The Internet – what’s happening in our world?

Lately in my classes, I’ve been more consciously trying to promote the openness of the internet. Partly in response to the challenges posed by Berners-Lee and others on threats to net neutrality and partly because I’m a huge believer in student-centredness, enquiry- and problem-based learning, I think the internet is the ultimate metaphor for learning: open, accessible but without straight-jackets of specificity.

As a classroom teacher, I can’t overstate how important it is for kids to have time to ‘surf the net’ in the context of the topics they are studying. Webquests, social bookmarks, online courseware, learning management quizzes and so on all serve valuable purposes in giving kids structure and direction whilst online. However, sometimes it’s easy to forget how infinite the possibilities can be. Maybe we need to spend less time constructing quizzes and more time helping kids find pathways and signposts through the content on the internet? Thinking on this, I thought I’d cook up a couple of weekly strategies for my junior and senior English classes.

1. Share the Love Day

With so much out there, maybe we need to spend more time sharing our love; love of literature, music, great thinkers, big ideas, life-changing stories! I’ve decided to use five minutes of my Wednesday classes for all students – one each week for the rest of the year – to share their love of something they discovered on the internet. Inspiration can be infectious, and sharing something that you found inspiring is a great way of reminding others just how we all benefit from the openness of the internet, the generosity of others and the wealth of content out there.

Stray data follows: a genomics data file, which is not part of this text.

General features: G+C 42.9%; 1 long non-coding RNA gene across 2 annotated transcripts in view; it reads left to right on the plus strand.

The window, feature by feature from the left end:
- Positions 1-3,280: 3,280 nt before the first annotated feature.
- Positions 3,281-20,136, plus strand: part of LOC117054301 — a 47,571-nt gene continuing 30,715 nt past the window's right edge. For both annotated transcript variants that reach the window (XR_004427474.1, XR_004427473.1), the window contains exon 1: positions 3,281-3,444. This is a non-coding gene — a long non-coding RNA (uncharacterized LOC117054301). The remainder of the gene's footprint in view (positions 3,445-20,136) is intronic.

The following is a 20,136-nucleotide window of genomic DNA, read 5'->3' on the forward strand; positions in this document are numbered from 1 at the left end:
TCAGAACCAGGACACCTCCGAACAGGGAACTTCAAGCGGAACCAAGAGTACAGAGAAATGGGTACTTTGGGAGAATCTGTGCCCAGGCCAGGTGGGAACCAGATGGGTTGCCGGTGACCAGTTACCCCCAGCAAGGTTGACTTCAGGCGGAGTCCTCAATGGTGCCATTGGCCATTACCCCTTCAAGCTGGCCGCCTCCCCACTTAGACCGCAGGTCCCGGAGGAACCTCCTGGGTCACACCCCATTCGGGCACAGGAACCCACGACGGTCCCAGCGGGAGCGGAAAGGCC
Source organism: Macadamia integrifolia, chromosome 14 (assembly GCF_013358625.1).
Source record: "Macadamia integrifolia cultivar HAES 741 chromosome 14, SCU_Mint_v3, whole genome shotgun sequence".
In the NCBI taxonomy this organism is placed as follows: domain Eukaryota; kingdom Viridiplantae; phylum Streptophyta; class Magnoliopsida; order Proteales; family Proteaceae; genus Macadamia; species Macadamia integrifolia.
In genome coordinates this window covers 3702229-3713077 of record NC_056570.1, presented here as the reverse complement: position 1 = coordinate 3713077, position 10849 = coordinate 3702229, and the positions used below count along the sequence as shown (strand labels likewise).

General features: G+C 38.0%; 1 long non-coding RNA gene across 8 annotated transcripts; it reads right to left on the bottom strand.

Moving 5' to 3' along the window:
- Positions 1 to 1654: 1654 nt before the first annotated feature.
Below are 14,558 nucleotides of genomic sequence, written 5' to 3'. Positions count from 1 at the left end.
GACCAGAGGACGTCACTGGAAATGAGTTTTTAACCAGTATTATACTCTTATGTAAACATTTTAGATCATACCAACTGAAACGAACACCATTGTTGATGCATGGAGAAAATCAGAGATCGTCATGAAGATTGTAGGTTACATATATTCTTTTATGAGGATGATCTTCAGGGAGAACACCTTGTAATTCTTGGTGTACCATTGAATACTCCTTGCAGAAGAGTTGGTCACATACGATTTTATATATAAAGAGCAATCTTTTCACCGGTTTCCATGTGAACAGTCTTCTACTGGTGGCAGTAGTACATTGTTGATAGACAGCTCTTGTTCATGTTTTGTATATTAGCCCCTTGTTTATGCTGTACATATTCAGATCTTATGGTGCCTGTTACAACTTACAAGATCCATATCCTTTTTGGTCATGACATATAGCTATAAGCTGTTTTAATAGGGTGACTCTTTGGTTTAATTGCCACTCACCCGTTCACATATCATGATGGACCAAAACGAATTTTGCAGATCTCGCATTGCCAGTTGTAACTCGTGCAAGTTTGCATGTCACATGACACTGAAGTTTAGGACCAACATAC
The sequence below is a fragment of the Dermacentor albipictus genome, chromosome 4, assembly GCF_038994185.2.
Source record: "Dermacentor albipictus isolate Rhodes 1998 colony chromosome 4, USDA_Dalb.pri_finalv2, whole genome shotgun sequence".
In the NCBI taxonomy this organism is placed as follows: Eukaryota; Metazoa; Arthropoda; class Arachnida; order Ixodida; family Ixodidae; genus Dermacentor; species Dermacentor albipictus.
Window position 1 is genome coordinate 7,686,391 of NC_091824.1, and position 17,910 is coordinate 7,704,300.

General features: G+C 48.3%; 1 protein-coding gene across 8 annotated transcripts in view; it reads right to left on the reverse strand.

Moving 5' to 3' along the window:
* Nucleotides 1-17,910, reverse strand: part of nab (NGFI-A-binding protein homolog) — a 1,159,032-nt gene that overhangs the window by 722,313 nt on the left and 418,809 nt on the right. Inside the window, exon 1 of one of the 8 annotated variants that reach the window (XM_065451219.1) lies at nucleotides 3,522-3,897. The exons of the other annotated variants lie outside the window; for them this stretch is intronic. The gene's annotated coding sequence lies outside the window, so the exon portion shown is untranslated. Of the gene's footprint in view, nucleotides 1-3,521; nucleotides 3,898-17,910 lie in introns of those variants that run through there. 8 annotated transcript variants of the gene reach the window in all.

2. One Inspiring Story

My junior class has recently been unpacking the concept of human spirit. As an opening activity, I asked everyone to “find an inspiring story that shows the beauty of the human spirit.” After only 25 minutes, I was amazed at what the kids found: stories of profound selflessness, humans coping with all kinds of adversities and living examples of real heroes.

While it’s great to find stuff, it’s even better to share it. I asked the kids to buddy up in pairs and, without using the original story, share the inspiring moments with their buddies. I then asked buddies to present the stories to the class and had the whole class complete a running concept map of key ideas.

Activities like these remind us that as teachers, we aren’t always the ones to find “the material.” They also remind us that we have a lot to learn about the world around us and we can gain a lot from the interpretations and passion of the kids we teach. I love to be reminded as often as possible that I’m ultimately a learner first and a teacher second – perhaps that’s the ultimate inspiration?

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About Michael

Cellist, singer/songwriter, school teacher, nerd, recent scooter enthusiast and failed philosopher.
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